Needless to say, neither Corsi nor Harper mention the conspiratorial, Obama-hating nature of the CCB members or that the discredited criminal Simmons was a member. And Aronoff doesn't admit that WND and the Washington Times have right-wing editorial biases.
In other words, Aronoff is praising WND and the WashTimes for uncritically repeating what it wanted to be made public. That's not "accuracy in media"; that's stenography.
And he's mad that one media outlet did raise uncomfortable truths about the CCB that he did not want discussed, an attitude that appears to contradict the whole "accuracy in media" thing AIM claims to be all about.
It has been proven scientifically that a vacuum cannot exist in nature. If American citizens do not participate in their political system, a republic, then a vacuum is created and government of the people will be replaced with government over the people.
More than 200 years ago, it is asserted that an historian named Alexander Tytler bemoaned the fact that the “American way of life” might not long endure. His reasons were chillingly accurate: “[P]eople will invariably hand over their sovereign responsibility and freedom to the government that promises the most benefits…”
He continued, “A democracy cannot exist as a permanent form of government. It can only exist until voters discover that they can vote themselves largesse from the public treasury. From that moment on, the majority only votes for candidates promising the most benefits from the public treasury, with the result, a democracy always collapses over loose fiscal policy, always followed by dictatorship.”
Does any of that sound familiar?
Why, yes, it does, Ben. It's been floating around right-wing chain-email circles for years. Heck, we wrote about it back in 2004, and it had been around since 2000.
Kinchlow didn't repeat most of the falsehoods around this purported quoting, getting it correct that the statement is attributed to "an historian named Alexander Tytler." Had Kinchlow bothered to dig a little deeper -- say, a visit to Snopes, which we made in 2013 when CNS columnist Alan Caruba repeated it -- there's no evidence Tytler actually wrote such a thing.
A little more digging from someone who actually dug into it (Loren Collins, the guy who also discredited Joel Gilbert) shows that the quote appears to date back only to 1943, when industrialist Henning Webb Prentis Jr. said it in a speech.
Nevertheless, Kinchlow goes on later in his column to repeat the cycle of society quote typically attributed to Tytler -- "from bondage to spiritual faith; from spiritual fate to great courage; from courage to liberty; from liberty to abundance; from abundance to complacency; from complacency to apathy; from apathy to dependency; from dependency again into bondage" -- and attributes it directly to him. But this too apparently is also from Prentis' speech.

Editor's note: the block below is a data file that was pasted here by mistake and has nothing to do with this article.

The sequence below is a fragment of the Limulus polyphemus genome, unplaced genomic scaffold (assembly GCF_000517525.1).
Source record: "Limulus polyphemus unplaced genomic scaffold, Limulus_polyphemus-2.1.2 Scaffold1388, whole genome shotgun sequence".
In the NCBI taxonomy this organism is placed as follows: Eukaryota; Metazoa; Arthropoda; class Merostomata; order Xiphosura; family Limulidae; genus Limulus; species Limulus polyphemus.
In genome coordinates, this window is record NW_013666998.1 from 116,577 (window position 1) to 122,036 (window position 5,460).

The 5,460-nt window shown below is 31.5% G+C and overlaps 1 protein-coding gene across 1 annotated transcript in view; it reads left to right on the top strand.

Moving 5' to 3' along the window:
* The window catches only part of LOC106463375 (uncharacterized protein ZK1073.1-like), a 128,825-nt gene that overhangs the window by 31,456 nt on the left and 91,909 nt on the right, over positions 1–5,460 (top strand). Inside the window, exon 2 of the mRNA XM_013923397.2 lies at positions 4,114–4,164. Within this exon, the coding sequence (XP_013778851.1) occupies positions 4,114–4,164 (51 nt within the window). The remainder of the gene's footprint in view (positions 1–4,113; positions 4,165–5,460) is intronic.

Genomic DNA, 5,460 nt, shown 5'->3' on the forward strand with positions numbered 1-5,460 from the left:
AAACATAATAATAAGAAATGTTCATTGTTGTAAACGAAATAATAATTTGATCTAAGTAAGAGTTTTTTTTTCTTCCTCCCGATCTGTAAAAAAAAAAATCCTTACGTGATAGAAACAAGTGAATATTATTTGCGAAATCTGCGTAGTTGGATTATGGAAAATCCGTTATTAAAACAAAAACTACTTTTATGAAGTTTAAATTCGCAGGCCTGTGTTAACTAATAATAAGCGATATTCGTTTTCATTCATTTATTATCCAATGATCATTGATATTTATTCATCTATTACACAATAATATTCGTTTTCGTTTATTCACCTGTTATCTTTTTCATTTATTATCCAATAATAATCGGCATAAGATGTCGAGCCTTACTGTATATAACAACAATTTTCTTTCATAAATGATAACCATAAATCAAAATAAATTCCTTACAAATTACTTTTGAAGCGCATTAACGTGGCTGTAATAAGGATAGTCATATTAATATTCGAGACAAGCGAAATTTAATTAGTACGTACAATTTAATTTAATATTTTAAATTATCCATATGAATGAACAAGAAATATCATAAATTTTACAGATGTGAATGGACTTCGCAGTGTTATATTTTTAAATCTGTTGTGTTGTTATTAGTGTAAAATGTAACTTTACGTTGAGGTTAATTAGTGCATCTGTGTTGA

If WND cared anything about editing, they would have alerted Kinchlow to his error. But they don't.
WND Columnist Bashes Gays, National Monuments, Gay National Monuments Topic: WorldNetDaily
Brent Smith starts off his June 27 WorldNetDaily column with some anti-gay sneering:
Congratulations, America – we now have our first homosexual national monument. While America and the world are all caught in the drama that is Brexit, Obama has declared a gay bar in Greenwich Village, NYC, a national monument under the jurisdiction of the National Park Service.
Yep – tearing down our society one brick at a time.
The Stonewall Inn was a homosexual hangout in the ’60s. In 1969 police raided the joint, and riots ensued. From then on it has become known as the birthplace of the homosexual movement – as there was no LGBTQ back then. They were just cross-dressers and didn’t spend their time “questioning.”
Smith then expands his attack to the Antiquities Act under which the president is authorized to make such national monument declarations. He rants that the federal government has no authority to do much of anything in the U.S.:
All of this was and is unconstitutional. The president can’t be granted the authority to declare national monuments “in his discretion” because the legislative branch has no constitutional authority to grant it.
Whether you and I are big fans of national parks and historic preservation or not is completely irrelevant. Nowhere in the Constitution is authority granted to anyone in the national (federal) government to create national parks. In fact, the federal government has no authority to make any internal improvements in the United States – of any kind – not parks, roads and bridges – not even the interstate highway system. Yes, the interstate is unconstitutional. These functions were to be left to the states.
But those days are long gone, and there appears to be no way to get that genie back in the bottle.
Smith ignores the fact that challenges to the Antiquities Act on constitutional rounds have generally been upheld.
Smith then makes the weirdly specific claim: "Eight acres of land in New York City now off-limits to development of any kind. Brilliant!" Given that New York City encompasses 300,000 acres, there's hardly a dearth of developable land.